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No Relief After Hours

If tamer-than-feared Fed minutes and solid earnings couldn't boost stocks, then Apple's post-close report could really hurt.
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A weary market couldn't seem to find relief Tuesday, even after a positive first batch of earnings and indications that the

Federal Reserve

was not as hawkish as feared, at least not when it delivered its most recent rate hike.

According to the minutes of the Sept. 20 Fed meeting, Fed officials even considered pausing rate hikes after the economic disruptions caused by Hurricane Katrina.

But "a pause in policy tightening at this meeting had the potential to mislead the public both about the committee's perceptions of the fundamental strength and resilience of the economy and about its commitment to fostering price stability," Fed members thought.

On Wall Street, where fears of inflation and of a more hawkish Fed have led to sharp drops in stock prices last week, investors breathed a short-lived sigh of relief. The

Dow Jones Industrial Average

jumped to an intraday high of 10,312 after the minutes were released before giving back most of the gains by the close.

The blue-chip average finished at 10,253.17, on a modest gain of 14.41 points, or 0.14%. The Dow remained supported by the likes of



, which posted better-than-expected earnings after the close on Monday, and



, which was upgraded by CSFB.


S&P 500

lost 2.46 points, or 0.21%, at 1184.87. The losses were cushioned by energy shares that, after being battered last week, advanced as the price of crude oil rose $1.75 to $63.55 on Nymex. The Amex Oil Index rose 2%, lifted by the likes of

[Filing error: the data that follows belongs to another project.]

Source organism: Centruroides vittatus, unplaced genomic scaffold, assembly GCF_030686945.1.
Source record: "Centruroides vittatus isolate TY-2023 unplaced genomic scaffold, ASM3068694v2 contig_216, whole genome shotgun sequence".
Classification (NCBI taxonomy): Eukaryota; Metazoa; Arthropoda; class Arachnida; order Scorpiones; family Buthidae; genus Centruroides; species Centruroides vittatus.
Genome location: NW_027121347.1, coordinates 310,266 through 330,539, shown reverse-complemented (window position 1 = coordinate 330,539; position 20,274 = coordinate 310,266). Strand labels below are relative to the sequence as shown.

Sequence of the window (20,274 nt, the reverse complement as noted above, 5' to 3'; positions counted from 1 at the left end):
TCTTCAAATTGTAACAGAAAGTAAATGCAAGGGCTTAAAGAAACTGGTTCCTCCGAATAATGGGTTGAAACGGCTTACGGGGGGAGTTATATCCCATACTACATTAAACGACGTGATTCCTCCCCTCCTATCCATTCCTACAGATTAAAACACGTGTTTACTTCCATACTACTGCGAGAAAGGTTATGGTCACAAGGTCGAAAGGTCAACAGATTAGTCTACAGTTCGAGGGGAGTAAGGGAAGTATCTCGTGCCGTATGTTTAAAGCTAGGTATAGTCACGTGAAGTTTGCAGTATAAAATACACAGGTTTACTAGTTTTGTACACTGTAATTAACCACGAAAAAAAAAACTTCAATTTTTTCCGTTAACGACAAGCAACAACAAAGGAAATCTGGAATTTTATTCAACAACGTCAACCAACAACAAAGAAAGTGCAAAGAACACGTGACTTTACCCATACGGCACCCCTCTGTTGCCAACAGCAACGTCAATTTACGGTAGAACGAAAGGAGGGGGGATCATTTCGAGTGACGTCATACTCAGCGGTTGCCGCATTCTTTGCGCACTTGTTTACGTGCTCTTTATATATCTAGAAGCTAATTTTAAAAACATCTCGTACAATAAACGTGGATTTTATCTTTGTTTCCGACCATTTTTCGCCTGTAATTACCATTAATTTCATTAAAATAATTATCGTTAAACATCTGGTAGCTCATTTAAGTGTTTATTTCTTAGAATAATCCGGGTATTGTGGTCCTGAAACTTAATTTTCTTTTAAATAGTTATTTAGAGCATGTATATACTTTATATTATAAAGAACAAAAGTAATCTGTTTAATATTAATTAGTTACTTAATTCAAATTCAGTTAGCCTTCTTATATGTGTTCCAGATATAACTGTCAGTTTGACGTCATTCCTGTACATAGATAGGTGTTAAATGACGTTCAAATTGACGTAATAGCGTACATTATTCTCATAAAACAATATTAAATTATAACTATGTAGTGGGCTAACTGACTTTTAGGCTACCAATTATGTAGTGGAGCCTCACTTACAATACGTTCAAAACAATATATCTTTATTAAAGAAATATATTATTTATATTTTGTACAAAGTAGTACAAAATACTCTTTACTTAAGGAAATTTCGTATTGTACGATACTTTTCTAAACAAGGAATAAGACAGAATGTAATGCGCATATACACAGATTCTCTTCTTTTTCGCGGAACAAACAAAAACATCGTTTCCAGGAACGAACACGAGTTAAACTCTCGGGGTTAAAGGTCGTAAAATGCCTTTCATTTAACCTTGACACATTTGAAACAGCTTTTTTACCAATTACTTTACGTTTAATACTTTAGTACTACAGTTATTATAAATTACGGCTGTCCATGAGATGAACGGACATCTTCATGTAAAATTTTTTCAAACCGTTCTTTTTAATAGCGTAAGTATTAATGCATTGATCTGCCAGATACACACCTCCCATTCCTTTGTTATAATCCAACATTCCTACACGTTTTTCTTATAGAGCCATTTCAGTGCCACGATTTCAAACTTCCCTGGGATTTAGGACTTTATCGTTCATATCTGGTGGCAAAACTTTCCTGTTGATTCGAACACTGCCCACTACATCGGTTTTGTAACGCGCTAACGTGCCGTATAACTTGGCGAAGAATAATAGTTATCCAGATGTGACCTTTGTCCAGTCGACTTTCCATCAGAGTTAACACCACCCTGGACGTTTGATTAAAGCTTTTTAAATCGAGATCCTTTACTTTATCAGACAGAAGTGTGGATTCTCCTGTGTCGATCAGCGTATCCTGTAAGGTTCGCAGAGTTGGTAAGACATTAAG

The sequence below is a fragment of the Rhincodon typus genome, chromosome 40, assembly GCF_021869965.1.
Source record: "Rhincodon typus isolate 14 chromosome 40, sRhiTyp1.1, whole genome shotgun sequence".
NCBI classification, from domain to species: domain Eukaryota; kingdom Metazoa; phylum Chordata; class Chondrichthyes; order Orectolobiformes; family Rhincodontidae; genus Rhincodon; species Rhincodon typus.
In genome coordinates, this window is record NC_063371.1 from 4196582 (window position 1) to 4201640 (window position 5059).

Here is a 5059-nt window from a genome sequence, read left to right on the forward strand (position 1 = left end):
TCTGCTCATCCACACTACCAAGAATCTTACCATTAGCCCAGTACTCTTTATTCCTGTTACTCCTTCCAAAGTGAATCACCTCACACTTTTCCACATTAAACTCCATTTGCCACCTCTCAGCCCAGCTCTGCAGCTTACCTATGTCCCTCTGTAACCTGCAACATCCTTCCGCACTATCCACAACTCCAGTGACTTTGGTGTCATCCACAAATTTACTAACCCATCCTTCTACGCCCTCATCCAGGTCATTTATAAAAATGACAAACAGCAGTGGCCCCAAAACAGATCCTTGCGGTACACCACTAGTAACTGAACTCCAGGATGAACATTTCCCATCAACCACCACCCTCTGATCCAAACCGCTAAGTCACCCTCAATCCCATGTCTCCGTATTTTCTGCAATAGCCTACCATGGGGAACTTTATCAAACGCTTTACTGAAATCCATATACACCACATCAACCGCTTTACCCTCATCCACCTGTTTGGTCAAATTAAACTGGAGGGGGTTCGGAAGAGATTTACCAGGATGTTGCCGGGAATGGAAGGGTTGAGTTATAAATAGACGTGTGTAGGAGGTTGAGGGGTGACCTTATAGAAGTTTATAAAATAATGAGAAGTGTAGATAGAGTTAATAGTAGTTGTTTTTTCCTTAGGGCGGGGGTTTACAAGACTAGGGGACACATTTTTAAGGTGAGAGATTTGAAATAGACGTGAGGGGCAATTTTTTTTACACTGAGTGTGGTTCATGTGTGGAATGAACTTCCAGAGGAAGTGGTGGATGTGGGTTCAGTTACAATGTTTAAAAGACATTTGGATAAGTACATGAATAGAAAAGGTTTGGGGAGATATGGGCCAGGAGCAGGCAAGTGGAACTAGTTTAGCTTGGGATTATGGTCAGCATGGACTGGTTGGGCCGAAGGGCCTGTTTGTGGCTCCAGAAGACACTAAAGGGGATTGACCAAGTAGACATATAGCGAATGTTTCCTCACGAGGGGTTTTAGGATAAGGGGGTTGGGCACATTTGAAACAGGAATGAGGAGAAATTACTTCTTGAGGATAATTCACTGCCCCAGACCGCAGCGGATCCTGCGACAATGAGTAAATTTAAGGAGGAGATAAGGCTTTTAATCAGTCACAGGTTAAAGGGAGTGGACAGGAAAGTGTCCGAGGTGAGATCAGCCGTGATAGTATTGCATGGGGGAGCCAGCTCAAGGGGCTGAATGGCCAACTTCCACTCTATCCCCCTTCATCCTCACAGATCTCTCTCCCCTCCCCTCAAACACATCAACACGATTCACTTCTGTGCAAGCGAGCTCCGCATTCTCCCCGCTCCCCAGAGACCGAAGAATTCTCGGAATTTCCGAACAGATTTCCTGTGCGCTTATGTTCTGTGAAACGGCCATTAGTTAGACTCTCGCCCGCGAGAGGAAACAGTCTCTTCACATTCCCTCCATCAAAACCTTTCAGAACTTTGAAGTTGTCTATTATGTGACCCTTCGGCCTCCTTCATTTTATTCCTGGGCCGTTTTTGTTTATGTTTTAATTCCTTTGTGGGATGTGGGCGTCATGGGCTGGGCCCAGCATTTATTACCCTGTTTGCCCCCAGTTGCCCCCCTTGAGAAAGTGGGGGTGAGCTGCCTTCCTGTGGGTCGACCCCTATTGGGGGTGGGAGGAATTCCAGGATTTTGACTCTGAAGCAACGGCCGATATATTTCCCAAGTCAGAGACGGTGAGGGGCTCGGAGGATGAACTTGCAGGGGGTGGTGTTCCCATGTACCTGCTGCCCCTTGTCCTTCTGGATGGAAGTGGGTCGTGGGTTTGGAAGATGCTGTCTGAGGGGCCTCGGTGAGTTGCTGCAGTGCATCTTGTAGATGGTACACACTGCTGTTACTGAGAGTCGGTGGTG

Amerada Hess







Nasdaq Composite

fell 17.83 points, or 0.9%, to 2061.09, closing below its 200-day moving average (at 2076) for the first time since mid-May. The losses came even as bulls were anticipating strong earnings from tech darlings




Advanced Micro Devices


after the close. The bulls only got half of what they wanted and, from a sentiment standpoint, it's likely the "wrong" company exceeded expectations.

Apple posted fourth-quarter sales that were

below estimates and its shares were recently down 10.6% in after-hours trading. Meanwhile, AMD's results

flew by expectations and its stock was recently up 1.3% in post-close trading.

While Apple's disappointment could dictate trading Wednesday, it's also notable that market breadth was decidedly negative Tuesday even as the S&P and Nasdaq suffered relatively modest declines. Decliners led advancers 5 to 4 in Big Board trading, where a solid 2.3 billion shares changed hands. Losers outpaced gainers by 21 to 8 in Nasdaq trading, where 1.9 billion shares traded and over 75% of the volume was to the downside.

Parsing the Minutes

Market sentiment might also vary on how much importance is granted to the Fed's minutes. On the one hand, the minutes revealed that the Fed may not have been as hawkish as recently feared.

There was some talk about changing the language of future statements, but that could even be construed to imply that the Fed may be closer to the end of the road. "Some sentiment was expressed to consider changes to forward-looking aspects of the statement at upcoming meetings, in part because of the considerable reduction in monetary policy accommodation that had already been accomplished," the minutes read.

"On balance, this is a report that does not suggest that the Fed is about to tighten more aggressively," says John Lonski, senior economist at Moody's. "And it's also mildly upbeat on about economic prospects."

Neither of these signals were pleasing for the bond market, which remains concerned that Fed policy may fall behind the curve on inflation, which erodes the value of fixed-assets such as bonds. The benchmark 10-year Treasury bond fell 7/32 while its yield rose to 4.39%.

But given recent economic data pointing to rising inflationary pressures and the much-more hawkish tone of Fed officials, most notably last week, there could be legitimate questions about the Fed's thinking.

"The minutes are now a little bit dated," says Lonski. "Depending on what we see in the

Consumer Price Index Friday, this piece of paper could be worthless."

In keeping with TSC's editorial policy, Godt doesn't own or short individual stocks. He also doesn't invest in hedge funds or other private investment partnerships. He appreciates your feedback;

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